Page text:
A student group at the University of Iowa College of Law is now the proud owner of one ton of sulfur dioxide emissions. They plan to keep the ton, but fortunately don't need to find a closet big enough to store it.
"By purchasing one ton of sulfur dioxide emissions, that's one ton of emissions that will never be produced and never become pollution," said Harmony Mappes, co-president of the law school's Environmental Law Society. "In addition, by bidding up the price, we make it more expensive for companies to produce these pollutants and, we hope, encourage them to install pollution control technologies to reduce their emissions."
The ELS purchased the emissions for $400 during the U.S. EPA's annual emissions auction in March. Under federal law, producers of sulfur emissions must buy shares at auction in order to produce more emissions than what the law allows.
Sulfur dioxide emissions are typically produced by manufacturing plants that are powered by burning such sulfur-containing fuels as coal. Once in the atmosphere, sulfur dioxide emissions can cause respiratory problems, particularly to children, the elderly and people with asthma, sometimes causing long-term respiratory illness. Sulfur dioxide is also a major factor in acid rain, harming plants, animals, soil and water resources, as well as cause damage to man-made structures, such as buildings and statues.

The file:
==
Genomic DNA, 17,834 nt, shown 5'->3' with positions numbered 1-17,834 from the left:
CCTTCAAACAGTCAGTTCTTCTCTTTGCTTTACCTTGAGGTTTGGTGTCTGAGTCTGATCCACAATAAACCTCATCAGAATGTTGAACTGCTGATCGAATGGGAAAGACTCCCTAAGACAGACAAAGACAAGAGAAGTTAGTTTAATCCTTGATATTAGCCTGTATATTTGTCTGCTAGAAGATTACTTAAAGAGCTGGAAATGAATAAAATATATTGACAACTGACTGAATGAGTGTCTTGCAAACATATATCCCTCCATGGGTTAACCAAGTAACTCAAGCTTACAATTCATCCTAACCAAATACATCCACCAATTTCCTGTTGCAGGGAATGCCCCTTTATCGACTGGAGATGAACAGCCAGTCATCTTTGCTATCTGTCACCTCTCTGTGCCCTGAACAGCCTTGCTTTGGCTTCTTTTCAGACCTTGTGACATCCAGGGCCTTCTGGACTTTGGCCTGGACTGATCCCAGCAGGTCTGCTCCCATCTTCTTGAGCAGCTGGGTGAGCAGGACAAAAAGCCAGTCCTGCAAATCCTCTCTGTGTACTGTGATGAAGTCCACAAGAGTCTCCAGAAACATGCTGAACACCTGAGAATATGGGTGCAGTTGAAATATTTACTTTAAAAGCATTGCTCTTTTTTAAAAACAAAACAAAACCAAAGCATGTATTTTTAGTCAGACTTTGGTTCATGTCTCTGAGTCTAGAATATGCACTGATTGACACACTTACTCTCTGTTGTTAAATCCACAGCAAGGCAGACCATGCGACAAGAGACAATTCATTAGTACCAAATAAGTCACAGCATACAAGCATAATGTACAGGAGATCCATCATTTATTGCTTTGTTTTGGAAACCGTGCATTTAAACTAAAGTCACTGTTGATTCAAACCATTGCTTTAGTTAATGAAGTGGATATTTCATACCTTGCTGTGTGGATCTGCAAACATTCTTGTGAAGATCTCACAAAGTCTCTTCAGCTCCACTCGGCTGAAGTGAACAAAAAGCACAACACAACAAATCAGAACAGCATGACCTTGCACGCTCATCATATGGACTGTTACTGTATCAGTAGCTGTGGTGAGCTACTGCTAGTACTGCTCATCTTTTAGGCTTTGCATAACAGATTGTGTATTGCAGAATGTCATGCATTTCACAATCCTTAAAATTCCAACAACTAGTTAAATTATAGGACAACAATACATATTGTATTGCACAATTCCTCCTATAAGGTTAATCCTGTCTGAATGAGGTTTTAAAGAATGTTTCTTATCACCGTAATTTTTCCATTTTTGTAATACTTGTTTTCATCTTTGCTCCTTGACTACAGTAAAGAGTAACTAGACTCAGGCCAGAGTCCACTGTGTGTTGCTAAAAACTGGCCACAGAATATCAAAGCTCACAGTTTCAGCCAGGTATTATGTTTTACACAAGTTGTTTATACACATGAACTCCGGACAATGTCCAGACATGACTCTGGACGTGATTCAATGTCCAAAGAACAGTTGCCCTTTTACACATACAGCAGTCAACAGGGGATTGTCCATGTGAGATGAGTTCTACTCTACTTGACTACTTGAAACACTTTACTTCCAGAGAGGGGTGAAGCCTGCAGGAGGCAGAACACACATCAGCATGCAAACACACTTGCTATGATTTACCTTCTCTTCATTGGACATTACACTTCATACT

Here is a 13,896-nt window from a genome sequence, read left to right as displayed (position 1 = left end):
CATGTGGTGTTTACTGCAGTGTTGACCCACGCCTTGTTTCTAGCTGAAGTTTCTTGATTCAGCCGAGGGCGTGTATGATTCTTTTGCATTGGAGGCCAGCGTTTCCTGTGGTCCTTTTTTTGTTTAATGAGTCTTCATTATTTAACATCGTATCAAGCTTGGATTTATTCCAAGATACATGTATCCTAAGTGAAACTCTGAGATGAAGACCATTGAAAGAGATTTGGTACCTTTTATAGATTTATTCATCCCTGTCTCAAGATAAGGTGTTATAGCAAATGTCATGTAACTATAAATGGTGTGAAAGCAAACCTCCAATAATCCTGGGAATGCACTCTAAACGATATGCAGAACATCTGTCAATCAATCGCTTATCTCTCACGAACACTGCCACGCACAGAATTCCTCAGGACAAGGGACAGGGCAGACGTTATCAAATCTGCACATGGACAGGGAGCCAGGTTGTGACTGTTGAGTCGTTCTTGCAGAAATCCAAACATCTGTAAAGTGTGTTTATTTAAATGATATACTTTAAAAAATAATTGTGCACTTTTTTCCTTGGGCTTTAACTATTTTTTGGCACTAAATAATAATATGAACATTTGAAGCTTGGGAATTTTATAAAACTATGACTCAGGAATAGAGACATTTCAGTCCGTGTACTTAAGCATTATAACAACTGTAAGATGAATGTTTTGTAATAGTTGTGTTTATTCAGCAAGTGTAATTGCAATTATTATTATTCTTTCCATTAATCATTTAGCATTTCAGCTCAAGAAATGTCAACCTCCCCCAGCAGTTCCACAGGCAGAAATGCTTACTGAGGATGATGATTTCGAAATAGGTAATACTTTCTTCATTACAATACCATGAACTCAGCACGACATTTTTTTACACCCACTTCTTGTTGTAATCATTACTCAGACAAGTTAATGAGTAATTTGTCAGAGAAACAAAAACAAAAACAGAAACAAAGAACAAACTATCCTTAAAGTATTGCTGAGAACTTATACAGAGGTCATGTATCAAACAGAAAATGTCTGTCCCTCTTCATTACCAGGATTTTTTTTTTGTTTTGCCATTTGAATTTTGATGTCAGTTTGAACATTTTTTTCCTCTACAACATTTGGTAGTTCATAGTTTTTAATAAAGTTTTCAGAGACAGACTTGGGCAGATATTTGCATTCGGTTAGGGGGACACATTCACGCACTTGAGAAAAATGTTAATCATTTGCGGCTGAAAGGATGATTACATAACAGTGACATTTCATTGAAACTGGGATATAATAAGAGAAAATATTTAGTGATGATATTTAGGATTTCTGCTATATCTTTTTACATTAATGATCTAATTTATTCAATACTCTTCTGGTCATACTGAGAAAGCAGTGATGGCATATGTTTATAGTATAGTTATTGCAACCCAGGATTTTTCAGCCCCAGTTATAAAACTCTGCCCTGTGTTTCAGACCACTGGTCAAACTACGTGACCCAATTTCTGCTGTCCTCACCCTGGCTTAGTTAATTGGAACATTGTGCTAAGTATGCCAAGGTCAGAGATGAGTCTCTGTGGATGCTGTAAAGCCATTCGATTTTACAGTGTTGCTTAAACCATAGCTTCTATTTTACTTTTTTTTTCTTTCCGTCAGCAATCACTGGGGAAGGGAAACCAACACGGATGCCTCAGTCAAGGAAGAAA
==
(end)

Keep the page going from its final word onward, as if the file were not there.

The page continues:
Energy plants tend to be the largest producers of emissions, although metal processing facilities, cement manufacturing facilities, petroleum refineries, locomotives and large ships also produce the gas.
The Clean Air Act established a minimum amount of sulfur dioxide emissions that a single manufacturing plant can produce, Mappes said. Beyond that, producers must buy additional shares, or allowances, on the open market that originate with the EPA. The theory, Mappes explained, is that producers will find ways to reduce sulfur dioxide emissions if they have to pay too much to produce more emissions.
Mappes said the ELS raised $425 to buy the emissions allowance through fund-raising events during the year, mostly bake sales. The $400 they spent for one ton of emissions pales against the purchase made by the largest buyer in this year's auction, Morgan Stanley Capital Group, which spent $10 million to purchase more than 39 million tons.
"Every little bit helps keep the air cleaner," said Mappes.